Isaac Soh Fujita Howell: "By order from above (and we are all dutiful citizens)" @ T293 Gallery, Rome
For this exhibition, entitled By order from above (and we are all dutiful citizens), Isaac Soh Fujita Howell has shifted from the sci-fi imagery of his earlier paintings, focusing more directly on ideas around labor and self-formulation. In reflecting on these themes, he often referred to Henri Lefebvre's analysis of modern capitalism explored in his renowned text, Critique of Everyday Life.
Capitalist attitudes towards hyper-productivity and self-optimization have reduced the human being to a mechanical appendage of a larger labor apparatus. Under duress, we compromise our humanity for the sake of having enough food to eat, clothes to wear, a roof to live under – staying alive.
Through the ennui of the everyday, our wandering eyes watch seemingly exceptional individuals living lives more fully realized than our own. Beautiful people wear exquisite clothing in the company of interesting individuals against the backdrop of a constantly shifting landscape. We continue forth with perpetual expectations for something extraordinary, only to tug back and forth between being “ever-disappointed and ever-rekindled [in] hope” (Lefebvre, 1947). We fall into a cycle of unease, discontent with the most banal details of our quotidian experience.
Individualism seemingly offers an exit ramp. In the Age of Information, we can broadcast our escapes from the everyday – we brandish our new clothing, pose alongside our attractive peers, livestream our vacations. But as even our broadcasting becomes monetized (either through real or social capital), we are rewarded by amassing even more possessions, entering even more exclusive circles, traveling to ever more distant locations. We too, become a commodity.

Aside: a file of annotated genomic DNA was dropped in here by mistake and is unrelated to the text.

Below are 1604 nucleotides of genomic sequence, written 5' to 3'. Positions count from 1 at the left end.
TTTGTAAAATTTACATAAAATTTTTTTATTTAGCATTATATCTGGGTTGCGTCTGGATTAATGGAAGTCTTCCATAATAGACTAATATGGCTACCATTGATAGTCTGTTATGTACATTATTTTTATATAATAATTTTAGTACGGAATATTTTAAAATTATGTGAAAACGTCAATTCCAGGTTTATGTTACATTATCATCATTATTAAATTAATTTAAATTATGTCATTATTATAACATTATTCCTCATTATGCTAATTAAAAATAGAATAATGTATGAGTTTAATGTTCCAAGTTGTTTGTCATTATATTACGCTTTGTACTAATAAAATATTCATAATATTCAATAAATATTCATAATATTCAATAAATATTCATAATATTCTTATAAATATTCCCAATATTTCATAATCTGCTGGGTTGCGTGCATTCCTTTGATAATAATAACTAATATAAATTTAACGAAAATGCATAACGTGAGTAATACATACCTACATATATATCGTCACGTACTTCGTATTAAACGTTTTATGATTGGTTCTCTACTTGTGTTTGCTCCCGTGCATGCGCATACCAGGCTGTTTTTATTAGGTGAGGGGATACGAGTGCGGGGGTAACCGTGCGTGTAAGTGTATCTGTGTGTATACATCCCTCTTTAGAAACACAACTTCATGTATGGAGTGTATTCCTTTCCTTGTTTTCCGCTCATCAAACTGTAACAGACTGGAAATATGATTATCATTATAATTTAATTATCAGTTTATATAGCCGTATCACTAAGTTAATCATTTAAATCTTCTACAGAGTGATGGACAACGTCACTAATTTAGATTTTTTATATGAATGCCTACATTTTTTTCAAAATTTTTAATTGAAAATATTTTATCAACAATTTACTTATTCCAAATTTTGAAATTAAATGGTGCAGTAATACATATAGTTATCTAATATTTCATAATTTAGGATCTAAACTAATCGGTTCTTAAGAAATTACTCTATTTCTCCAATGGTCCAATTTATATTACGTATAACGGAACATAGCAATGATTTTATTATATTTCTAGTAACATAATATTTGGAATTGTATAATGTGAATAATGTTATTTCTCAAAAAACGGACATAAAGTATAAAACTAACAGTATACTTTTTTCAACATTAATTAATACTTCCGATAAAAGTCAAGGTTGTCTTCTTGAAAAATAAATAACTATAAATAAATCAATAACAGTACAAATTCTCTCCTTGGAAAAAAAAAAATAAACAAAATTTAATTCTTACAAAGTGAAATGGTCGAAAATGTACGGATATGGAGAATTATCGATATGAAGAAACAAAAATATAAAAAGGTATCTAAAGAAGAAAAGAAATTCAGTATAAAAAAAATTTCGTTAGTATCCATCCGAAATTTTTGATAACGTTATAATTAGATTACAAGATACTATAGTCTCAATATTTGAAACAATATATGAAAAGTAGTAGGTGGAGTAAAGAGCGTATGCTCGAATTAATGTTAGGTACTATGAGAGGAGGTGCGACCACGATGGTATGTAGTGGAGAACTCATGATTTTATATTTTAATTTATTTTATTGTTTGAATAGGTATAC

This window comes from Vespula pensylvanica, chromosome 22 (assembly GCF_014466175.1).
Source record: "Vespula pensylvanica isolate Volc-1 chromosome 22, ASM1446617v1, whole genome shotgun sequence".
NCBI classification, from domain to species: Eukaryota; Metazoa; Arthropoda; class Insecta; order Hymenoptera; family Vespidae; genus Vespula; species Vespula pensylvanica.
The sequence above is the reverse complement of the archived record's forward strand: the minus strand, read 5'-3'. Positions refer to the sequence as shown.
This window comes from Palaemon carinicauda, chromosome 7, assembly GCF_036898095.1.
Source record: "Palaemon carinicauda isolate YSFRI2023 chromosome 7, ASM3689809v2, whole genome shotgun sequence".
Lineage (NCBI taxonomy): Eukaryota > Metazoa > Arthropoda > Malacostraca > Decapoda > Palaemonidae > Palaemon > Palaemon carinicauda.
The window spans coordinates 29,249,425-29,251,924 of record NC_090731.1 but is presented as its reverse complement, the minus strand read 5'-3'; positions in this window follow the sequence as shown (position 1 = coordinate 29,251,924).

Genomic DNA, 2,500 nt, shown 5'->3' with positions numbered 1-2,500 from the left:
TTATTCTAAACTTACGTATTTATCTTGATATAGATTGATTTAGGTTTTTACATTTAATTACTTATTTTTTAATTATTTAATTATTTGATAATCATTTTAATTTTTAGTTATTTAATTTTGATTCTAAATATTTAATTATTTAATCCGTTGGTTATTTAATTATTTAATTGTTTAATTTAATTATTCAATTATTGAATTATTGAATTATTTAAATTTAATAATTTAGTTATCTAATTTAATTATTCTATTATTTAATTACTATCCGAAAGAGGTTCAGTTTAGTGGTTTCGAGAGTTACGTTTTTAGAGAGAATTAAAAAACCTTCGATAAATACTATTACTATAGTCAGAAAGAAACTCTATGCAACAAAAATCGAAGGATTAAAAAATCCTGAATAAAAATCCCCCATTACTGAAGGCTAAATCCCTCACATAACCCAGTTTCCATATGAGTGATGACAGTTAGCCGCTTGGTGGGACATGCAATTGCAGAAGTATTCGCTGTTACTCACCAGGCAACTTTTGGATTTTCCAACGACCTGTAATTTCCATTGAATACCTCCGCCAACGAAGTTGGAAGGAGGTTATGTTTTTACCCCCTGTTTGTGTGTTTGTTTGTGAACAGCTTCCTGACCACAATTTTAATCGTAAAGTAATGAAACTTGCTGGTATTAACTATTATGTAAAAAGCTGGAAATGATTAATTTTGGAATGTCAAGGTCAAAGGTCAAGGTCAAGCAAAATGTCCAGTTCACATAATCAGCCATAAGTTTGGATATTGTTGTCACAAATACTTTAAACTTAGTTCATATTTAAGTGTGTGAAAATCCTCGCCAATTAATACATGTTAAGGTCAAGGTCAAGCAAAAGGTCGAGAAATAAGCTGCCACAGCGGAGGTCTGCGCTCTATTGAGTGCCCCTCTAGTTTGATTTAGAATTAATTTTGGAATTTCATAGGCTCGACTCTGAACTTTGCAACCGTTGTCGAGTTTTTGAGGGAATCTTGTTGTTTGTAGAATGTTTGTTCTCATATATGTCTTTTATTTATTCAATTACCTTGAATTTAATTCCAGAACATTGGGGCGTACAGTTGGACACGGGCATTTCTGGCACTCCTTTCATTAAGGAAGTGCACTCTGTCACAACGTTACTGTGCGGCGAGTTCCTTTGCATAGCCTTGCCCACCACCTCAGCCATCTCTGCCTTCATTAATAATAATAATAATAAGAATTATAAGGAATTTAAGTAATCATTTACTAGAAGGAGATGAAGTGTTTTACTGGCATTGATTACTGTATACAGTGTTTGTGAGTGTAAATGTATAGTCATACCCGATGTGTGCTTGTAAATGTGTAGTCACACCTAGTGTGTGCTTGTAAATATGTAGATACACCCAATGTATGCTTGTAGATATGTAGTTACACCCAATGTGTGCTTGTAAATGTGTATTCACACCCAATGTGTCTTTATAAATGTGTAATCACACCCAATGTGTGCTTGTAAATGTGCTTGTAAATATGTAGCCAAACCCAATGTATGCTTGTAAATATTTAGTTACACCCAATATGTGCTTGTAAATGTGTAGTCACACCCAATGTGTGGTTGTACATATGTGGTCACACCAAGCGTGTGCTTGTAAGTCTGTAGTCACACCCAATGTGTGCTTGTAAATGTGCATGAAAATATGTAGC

How then do we contend with the sacrifice of our humanism and authentic experience in exchange for the preservation of our illusory appearances as exceptional individuals? How do we retain what makes us human without being subsumed into the deadness of machinehood?
Through this cycle of paintings, Howell endeavors to unravel the threads of societal estrangement and poses a visceral challenge to the forces that threaten to sever the bonds of our shared humanity. In these depicted scenarios, he confronts the pervasive ideologies that strip away the richness of our collective experience, leaving behind a barren landscape of isolation.